The COVID-19 pandemic brought with it rapid shifts in just about every aspect of life as we know it, including the education system.
As many classrooms pivoted to online learning, 16-year-old Baltimore City College student Yashira Valenzuela began to realize how many Baltimore students lacked access to affordable high-speed internet.
The digital divide plaguing the Maryland city is truly shocking. The Baltimore Fishbowl reports that limited broadband internet access impacts more than 40 percent of residents and an estimated 96,000 households do not have access to broadband internet. In Baltimore City, roughly 20,000 families with children under the age of 17 do not have broadband internet or a computer, the outlet also notes.
Considering the massive role digital connectivity plays in remote education, Valenzuela and fellow members of Baltimore City College’s Students Organizing a Multicultural and Open Society (SOMOS) decided they wanted to do something to bridge the gap, which affects mostly low-income families.
“It’s extremely important to have internet access,” Valenzuela told In The Know. “It is a human right … seeing how much we use it on a daily basis, especially students. Now that the pandemic is here, students and families have to stay home [and] parents don’t have enough money to afford any of these necessities. It was just really astounding seeing the [number] of students who have been struggling for so long.”
Valenzuela, along with her fellow SOMOS members, decided in April to take action to increase digital access across the city by targeting Baltimore lawmakers.
The student activists successfully enlisted First District Council Member Zeke Cohen, who ultimately introduced a bill that would allow the city government to provide emergency funding for food access, digital devices and expanded internet access, the Baltimore Fishbowl reports. The bill unanimously passed and enabled $3 million from the city’s Children and Youth Fund to be put toward the purchase of Chrome Books for more than 10,000 students across the city — a major win for Valenzuela and SOMOS.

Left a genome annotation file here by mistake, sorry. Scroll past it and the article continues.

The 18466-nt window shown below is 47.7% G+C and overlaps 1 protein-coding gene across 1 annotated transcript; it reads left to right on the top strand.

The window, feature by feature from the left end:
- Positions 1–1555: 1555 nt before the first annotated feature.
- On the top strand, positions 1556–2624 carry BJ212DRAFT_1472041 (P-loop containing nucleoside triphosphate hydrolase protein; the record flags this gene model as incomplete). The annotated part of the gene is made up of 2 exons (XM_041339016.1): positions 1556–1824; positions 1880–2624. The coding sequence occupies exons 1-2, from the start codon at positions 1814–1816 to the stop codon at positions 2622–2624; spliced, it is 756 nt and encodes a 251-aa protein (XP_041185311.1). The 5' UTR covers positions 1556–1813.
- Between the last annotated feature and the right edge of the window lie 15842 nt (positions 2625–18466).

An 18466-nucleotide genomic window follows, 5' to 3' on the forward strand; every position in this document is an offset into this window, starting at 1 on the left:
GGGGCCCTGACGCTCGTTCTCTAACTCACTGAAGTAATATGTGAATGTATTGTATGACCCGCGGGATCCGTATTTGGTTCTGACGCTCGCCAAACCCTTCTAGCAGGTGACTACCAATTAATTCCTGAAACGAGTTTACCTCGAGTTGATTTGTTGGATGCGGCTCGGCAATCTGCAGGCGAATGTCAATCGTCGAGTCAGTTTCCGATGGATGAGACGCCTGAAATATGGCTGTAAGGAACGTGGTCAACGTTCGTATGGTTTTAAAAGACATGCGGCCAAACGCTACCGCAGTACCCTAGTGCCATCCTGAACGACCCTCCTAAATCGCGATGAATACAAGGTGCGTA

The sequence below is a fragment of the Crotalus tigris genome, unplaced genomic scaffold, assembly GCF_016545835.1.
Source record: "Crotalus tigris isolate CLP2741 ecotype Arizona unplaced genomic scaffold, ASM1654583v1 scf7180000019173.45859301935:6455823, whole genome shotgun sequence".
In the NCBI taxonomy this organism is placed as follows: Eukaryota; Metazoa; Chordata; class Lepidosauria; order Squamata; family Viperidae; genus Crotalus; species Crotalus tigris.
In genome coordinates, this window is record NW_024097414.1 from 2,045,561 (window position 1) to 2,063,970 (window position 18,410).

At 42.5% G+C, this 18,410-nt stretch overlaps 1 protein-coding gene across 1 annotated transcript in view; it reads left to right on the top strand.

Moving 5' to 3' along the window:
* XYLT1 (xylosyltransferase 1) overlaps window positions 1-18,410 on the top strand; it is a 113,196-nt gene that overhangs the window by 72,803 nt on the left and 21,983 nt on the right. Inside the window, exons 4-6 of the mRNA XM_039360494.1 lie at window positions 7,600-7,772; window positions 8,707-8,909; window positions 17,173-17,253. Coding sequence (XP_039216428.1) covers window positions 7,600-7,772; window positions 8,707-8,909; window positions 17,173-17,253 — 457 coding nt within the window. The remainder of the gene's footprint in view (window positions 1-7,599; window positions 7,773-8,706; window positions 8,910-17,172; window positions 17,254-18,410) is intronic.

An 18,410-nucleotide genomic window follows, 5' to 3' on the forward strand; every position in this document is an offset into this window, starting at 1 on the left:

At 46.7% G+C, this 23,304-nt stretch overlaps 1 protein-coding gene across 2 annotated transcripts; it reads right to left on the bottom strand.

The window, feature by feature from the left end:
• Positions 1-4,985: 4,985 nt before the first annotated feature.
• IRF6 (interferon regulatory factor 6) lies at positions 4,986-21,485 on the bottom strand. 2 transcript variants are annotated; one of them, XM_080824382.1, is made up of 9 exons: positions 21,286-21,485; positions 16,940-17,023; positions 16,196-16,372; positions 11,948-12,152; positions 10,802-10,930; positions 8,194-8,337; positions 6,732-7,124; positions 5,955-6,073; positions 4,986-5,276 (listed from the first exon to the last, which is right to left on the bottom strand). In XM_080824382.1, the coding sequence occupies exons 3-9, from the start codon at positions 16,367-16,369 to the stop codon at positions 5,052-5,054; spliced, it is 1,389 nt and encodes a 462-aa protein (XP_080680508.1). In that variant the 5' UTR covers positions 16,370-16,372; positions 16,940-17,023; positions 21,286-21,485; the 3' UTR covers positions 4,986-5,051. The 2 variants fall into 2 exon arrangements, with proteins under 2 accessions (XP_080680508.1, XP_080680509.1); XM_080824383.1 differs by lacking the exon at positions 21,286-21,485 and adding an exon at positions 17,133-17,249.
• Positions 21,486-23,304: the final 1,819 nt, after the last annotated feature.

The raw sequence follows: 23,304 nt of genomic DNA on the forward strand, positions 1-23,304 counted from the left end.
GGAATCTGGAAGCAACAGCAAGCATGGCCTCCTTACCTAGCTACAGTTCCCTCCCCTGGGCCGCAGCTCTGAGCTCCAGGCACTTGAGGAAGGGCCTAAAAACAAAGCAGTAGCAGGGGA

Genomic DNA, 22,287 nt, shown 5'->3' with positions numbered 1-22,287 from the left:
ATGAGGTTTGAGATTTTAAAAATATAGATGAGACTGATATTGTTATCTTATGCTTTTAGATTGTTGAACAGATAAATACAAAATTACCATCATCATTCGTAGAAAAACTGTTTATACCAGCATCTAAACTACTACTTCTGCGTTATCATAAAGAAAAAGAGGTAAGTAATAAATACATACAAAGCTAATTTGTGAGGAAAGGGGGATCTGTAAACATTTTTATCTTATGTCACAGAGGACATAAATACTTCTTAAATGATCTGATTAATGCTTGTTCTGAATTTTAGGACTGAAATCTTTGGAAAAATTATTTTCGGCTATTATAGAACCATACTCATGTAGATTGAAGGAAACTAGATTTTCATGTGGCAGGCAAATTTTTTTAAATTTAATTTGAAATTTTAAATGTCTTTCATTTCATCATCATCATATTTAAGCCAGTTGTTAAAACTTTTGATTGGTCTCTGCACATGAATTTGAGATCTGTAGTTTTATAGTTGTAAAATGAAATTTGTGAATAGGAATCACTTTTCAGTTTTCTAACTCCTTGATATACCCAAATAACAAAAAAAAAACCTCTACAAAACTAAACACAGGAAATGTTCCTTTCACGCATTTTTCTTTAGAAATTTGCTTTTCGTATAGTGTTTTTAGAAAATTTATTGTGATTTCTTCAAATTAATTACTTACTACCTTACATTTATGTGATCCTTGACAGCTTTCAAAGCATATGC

The group has now turned its attention toward large corporations and what they can do to help the city survive amid turmoil and inequity worsened by the coronavirus.
“We were able to hold rallies here in the city targeted towards the big companies here, asking them in a more strong manner to do their part,” Valenzuela said.
One company that has been pulling its weight during the pandemic, Valenzuela says, is In The Know’s parent company, Verizon, through its responsible business plan, Citizen Verizon.
Under the new commitment, Verizon will provide 10 million youths with the digital training necessary to thrive in a modern economy and provide 1 million small businesses with resources that will help them thrive in the digital economy by 2030.
The company will also expand high-quality broadband access to underserved rural communities and support a wide array of digital inclusion initiatives.
“I think what Verizon’s responsible business plan is doing to bridge the digital divide is pretty inspiring,” Valenzuela said. “I see that SOMOS is not alone. There are other organizations that are trying to make the same change.”
Starting in the 2020 school year, Verizon will provide free technology and internet access to an additional 111 incoming middle and high schools including the following Baltimore Public Schools — Holabird Academy Middle School, Vanguard Collegiate Middle School, Walter P. Carter Middle School and Graceland Park-O’Donnell Heights Middle School as part of this initiative.
“Seeing how Verizon is committed to wanting to bridge the digital divide is making me really happy,” Valenzuela said. “I feel like I’ve become better as an individual and as a leader. Me, a young person at the age of 16, was able to embark on this long road, was able to make change with her team and by herself, as well. And that legacy hopefully inspires others to do the same.”
If you enjoyed this article, check out more of In The Know’s Next Gen series here.
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